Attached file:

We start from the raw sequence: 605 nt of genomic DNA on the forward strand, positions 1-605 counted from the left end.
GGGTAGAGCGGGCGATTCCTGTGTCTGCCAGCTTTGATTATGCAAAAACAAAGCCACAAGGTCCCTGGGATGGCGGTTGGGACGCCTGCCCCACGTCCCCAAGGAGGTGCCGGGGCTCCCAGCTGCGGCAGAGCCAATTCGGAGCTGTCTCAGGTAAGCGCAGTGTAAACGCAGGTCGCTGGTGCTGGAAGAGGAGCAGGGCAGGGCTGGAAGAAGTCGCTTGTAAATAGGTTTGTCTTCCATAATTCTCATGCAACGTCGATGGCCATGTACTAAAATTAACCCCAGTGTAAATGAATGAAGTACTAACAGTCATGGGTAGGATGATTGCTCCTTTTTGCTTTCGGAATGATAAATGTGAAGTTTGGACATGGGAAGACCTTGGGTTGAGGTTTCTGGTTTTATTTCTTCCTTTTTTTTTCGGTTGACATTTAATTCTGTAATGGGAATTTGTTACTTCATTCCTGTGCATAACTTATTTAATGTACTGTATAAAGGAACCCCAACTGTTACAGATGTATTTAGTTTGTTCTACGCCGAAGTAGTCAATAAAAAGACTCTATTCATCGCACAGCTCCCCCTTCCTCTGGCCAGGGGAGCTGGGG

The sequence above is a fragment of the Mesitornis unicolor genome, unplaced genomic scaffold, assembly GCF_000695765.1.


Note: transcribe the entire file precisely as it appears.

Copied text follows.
We start from the raw sequence: 605 nt of genomic DNA on the forward strand, positions 1-605 counted from the left end.
GGGTAGAGCGGGCGATTCCTGTGTCTGCCAGCTTTGATTATGCAAAAACAAAGCCACAAGGTCCCTGGGATGGCGGTTGGGACGCCTGCCCCACGTCCCCAAGGAGGTGCCGGGGCTCCCAGCTGCGGCAGAGCCAATTCGGAGCTGTCTCAGGTAAGCGCAGTGTAAACGCAGGTCGCTGGTGCTGGAAGAGGAGCAGGGCAGGGCTGGAAGAAGTCGCTTGTAAATAGGTTTGTCTTCCATAATTCTCATGCAACGTCGATGGCCATGTACTAAAATTAACCCCAGTGTAAATGAATGAAGTACTAACAGTCATGGGTAGGATGATTGCTCCTTTTTGCTTTCGGAATGATAAATGTGAAGTTTGGACATGGGAAGACCTTGGGTTGAGGTTTCTGGTTTTATTTCTTCCTTTTTTTTTCGGTTGACATTTAATTCTGTAATGGGAATTTGTTACTTCATTCCTGTGCATAACTTATTTAATGTACTGTATAAAGGAACCCCAACTGTTACAGATGTATTTAGTTTGTTCTACGCCGAAGTAGTCAATAAAAAGACTCTATTCATCGCACAGCTCCCCCTTCCTCTGGCCAGGGGAGCTGGGG

The sequence above is a fragment of the Mesitornis unicolor genome, unplaced genomic scaffold, assembly GCF_000695765.1.